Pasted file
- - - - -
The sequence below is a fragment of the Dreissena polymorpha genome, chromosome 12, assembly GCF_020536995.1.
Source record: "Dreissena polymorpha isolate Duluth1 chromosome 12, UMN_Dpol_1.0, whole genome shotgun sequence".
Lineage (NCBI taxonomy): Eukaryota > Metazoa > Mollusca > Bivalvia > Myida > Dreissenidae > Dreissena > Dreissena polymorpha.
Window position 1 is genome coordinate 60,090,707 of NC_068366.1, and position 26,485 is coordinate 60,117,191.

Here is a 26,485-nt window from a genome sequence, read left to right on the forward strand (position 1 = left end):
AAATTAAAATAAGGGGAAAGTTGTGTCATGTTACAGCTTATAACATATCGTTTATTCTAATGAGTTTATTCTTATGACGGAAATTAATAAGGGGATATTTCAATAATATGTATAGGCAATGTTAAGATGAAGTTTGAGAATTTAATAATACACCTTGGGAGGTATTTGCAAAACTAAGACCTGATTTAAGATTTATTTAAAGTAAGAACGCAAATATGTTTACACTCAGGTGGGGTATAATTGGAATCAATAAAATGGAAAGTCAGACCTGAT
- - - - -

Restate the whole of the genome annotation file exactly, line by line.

The sequence below is a fragment of the Dreissena polymorpha genome, chromosome 12, assembly GCF_020536995.1.
Source record: "Dreissena polymorpha isolate Duluth1 chromosome 12, UMN_Dpol_1.0, whole genome shotgun sequence".
Lineage (NCBI taxonomy): Eukaryota > Metazoa > Mollusca > Bivalvia > Myida > Dreissenidae > Dreissena > Dreissena polymorpha.
Window position 1 is genome coordinate 60,090,707 of NC_068366.1, and position 26,485 is coordinate 60,117,191.

Here is a 26,485-nt window from a genome sequence, read left to right on the forward strand (position 1 = left end):
AAATTAAAATAAGGGGAAAGTTGTGTCATGTTACAGCTTATAACATATCGTTTATTCTAATGAGTTTATTCTTATGACGGAAATTAATAAGGGGATATTTCAATAATATGTATAGGCAATGTTAAGATGAAGTTTGAGAATTTAATAATACACCTTGGGAGGTATTTGCAAAACTAAGACCTGATTTAAGATTTATTTAAAGTAAGAACGCAAATATGTTTACACTCAGGTGGGGTATAATTGGAATCAATAAAATGGAAAGTCAGACCTGAT